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CT workers: What you need to know about heat stress and workers’ comp

Heat stress is a problem for workers' across the nation, including here in Connecticut. The Connecticut Department of Health reports that 175 Americans are killed due to heat-related injuries every year.

A variety of occupations can put workers at risk for heat stress. Some examples include foundry work, bakeries, food canneries, chemical plants, construction and hazardous waste site activities. As a result, workers who suffer from this impairment could qualify for workers' compensation benefits.

The CDC recognizes five main types of heat stress:

  • Heat rash: a skin irritation that can look like small blisters. Workers who suffer from heat rash should keep the affected area dry.
  • Heat cramps: sweating more than normal while working could lead to a reduction in the body's salt level, increasing the risk of painful cramping. Cramping can lead to muscle pain and spasms. It is important for workers to take a break if suffering from this form of heat stress, since a cramp could impact one's work performance and potentially lead to further injury.
  • Heat syncope: this occurs when a worker faints or becomes dizzy due to dehydration or other causes.
  • Heat exhaustion: excessive loss of water and salt can lead to extreme weakness, dizziness, nausea, cramps and fast and shallow breathing. Rest and hydration is important at this stage of heat stress. If possible, a cool shower or bath is also recommended.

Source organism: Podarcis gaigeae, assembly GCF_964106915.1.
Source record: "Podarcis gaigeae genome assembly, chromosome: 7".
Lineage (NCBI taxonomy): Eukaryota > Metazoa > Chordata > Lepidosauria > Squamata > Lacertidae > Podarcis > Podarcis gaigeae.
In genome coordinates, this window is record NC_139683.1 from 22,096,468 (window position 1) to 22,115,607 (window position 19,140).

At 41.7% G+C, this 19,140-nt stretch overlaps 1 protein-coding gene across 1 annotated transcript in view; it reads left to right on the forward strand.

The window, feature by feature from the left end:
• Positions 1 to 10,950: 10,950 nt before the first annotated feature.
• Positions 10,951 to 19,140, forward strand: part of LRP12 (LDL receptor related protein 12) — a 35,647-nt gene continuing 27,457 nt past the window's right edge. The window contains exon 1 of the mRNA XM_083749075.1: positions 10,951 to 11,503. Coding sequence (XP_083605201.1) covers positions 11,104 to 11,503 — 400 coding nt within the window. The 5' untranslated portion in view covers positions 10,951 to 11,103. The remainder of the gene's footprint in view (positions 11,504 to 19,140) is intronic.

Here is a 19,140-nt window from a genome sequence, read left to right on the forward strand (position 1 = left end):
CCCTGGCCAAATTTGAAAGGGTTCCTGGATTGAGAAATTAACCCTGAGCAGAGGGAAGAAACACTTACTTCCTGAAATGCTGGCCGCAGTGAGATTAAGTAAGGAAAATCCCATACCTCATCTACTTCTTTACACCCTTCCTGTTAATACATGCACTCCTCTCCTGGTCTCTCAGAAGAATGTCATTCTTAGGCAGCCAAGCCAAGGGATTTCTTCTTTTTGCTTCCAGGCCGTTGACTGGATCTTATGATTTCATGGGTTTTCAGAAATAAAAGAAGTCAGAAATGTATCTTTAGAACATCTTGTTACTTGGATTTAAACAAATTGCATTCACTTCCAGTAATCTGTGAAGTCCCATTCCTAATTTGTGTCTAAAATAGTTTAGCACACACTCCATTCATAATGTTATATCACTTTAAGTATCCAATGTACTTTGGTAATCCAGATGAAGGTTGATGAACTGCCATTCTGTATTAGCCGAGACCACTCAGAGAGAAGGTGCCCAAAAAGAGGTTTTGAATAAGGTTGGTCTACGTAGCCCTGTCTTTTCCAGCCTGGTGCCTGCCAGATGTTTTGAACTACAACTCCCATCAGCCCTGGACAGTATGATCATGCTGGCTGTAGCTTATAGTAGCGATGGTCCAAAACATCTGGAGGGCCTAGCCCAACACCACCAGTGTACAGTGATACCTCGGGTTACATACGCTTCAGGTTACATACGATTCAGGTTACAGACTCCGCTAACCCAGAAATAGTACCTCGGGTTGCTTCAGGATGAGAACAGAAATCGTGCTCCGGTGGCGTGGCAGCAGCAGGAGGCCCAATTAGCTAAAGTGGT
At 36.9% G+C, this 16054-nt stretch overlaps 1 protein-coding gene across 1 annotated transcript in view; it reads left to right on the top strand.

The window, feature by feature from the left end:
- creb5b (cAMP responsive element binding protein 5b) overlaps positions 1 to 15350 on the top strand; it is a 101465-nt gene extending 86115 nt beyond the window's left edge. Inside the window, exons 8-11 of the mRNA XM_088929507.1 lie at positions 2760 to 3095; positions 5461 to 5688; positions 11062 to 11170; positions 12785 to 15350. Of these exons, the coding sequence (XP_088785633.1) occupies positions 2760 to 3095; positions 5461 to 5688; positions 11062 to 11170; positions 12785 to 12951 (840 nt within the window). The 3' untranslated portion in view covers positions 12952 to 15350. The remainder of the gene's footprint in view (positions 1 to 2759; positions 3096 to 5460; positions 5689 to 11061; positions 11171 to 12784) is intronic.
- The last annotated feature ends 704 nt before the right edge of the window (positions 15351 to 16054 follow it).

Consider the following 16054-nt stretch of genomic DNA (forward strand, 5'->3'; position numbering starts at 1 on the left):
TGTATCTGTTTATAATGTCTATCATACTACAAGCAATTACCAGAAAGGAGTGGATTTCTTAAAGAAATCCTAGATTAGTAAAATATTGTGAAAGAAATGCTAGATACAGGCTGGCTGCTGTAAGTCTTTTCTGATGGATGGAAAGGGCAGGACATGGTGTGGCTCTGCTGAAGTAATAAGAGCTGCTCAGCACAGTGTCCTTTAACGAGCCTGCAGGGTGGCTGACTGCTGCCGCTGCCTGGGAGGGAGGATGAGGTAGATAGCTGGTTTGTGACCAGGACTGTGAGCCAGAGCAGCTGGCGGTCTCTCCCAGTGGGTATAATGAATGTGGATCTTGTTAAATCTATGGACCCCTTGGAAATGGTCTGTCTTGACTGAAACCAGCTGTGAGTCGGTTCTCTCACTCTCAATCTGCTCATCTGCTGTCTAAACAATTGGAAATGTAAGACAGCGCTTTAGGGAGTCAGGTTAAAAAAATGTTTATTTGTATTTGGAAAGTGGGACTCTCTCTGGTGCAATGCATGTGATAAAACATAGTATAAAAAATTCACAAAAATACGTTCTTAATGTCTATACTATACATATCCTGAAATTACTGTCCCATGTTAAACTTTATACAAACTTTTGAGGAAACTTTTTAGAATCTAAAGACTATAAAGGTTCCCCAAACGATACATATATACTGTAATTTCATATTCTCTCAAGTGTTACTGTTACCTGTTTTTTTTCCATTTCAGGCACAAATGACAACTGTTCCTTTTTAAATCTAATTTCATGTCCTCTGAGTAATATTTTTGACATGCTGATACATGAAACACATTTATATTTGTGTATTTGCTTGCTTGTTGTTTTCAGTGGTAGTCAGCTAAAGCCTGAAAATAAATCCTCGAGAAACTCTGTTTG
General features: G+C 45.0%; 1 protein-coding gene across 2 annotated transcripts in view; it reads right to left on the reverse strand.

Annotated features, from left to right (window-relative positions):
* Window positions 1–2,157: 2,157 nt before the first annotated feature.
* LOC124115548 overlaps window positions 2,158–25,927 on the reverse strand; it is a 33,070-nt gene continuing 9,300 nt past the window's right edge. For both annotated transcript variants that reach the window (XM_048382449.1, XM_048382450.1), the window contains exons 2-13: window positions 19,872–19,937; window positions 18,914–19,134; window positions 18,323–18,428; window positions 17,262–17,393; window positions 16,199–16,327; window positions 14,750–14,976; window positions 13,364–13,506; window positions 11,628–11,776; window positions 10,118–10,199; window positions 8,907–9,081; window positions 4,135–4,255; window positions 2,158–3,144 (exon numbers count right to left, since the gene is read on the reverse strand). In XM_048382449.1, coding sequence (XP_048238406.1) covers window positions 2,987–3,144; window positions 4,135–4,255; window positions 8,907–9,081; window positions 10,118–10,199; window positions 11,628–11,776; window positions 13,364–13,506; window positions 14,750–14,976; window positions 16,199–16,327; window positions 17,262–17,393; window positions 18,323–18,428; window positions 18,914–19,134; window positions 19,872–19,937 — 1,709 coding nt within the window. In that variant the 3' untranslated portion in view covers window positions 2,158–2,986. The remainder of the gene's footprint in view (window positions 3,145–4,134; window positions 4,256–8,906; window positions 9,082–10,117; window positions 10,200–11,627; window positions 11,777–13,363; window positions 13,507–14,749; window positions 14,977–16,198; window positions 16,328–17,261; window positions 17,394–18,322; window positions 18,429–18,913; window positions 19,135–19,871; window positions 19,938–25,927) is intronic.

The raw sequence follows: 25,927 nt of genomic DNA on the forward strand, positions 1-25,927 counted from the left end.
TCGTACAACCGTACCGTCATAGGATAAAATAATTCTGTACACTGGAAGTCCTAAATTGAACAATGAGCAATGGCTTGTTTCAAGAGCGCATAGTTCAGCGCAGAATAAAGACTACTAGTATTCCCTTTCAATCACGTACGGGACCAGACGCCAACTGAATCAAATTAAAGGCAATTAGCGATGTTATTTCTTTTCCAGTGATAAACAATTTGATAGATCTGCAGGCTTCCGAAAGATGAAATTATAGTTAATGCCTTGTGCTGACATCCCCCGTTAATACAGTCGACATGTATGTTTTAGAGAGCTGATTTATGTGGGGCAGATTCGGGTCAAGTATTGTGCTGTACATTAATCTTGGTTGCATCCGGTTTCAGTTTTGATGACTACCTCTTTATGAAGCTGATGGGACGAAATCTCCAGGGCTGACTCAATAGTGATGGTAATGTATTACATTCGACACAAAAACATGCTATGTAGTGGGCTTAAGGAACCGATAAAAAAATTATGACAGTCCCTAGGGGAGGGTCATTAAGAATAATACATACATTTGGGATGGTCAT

• Heat stroke: the most severe form of heat stress, heat stroke is a medical emergency. This form of heat stress occurs when the body is unable to maintain its temperature. Heat stroke can cause permanent disability or death. Symptoms include chills, throbbing headache, confusion and slurred speech. A worker suffering from this form of heat stress should be treated with attempts to cool down the body through fanning and sponging with cool water. 911 should also be called.

Employers are encouraged to reduce the risk of heat stress by encouraging workers to rest, stay hydrated and where appropriate protective clothing when working in hot conditions. Connecticut's Department of Health also recommends employers provide ventilation, evaporative cooling and fans to help worker's avoid suffering from these ailments.

Remedies available for workers injured by heat stress

Those who are injured by any form of heat stress while working may qualify for workers' compensation benefits. Employers are required by OSHA and other regulations to provide certain working conditions for employees. Violation of these regulations is just one way to help support a claim for workers' compensation benefits. If you or a loved one suffered from heat stress while working, contact an experienced Connecticut workers' compensation lawyer to discuss your options.

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